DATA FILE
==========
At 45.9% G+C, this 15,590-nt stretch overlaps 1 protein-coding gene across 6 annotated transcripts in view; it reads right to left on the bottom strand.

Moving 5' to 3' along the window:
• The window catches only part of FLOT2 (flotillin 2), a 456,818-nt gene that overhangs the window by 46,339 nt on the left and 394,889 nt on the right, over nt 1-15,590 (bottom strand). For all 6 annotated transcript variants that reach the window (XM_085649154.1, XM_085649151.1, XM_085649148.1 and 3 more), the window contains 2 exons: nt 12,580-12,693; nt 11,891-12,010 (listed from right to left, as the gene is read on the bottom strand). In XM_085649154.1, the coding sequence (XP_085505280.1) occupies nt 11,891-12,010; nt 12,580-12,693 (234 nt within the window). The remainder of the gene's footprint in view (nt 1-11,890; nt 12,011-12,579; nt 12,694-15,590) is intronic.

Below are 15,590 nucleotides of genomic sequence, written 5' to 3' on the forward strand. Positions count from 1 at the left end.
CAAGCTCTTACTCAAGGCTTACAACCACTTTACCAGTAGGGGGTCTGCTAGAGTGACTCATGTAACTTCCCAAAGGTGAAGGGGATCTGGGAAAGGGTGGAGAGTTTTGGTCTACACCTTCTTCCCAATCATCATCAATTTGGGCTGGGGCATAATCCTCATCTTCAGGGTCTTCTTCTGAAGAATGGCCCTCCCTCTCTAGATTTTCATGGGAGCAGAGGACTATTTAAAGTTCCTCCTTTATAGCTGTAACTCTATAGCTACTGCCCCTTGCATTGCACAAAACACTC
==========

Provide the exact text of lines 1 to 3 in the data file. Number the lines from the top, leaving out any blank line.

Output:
At 45.9% G+C, this 15,590-nt stretch overlaps 1 protein-coding gene across 6 annotated transcripts in view; it reads right to left on the bottom strand.

Moving 5' to 3' along the window:
• The window catches only part of FLOT2 (flotillin 2), a 456,818-nt gene that overhangs the window by 46,339 nt on the left and 394,889 nt on the right, over nt 1-15,590 (bottom strand). For all 6 annotated transcript variants that reach the window (XM_085649154.1, XM_085649151.1, XM_085649148.1 and 3 more), the window contains 2 exons: nt 12,580-12,693; nt 11,891-12,010 (listed from right to left, as the gene is read on the bottom strand). In XM_085649154.1, the coding sequence (XP_085505280.1) occupies nt 11,891-12,010; nt 12,580-12,693 (234 nt within the window). The remainder of the gene's footprint in view (nt 1-11,890; nt 12,011-12,579; nt 12,694-15,590) is intronic.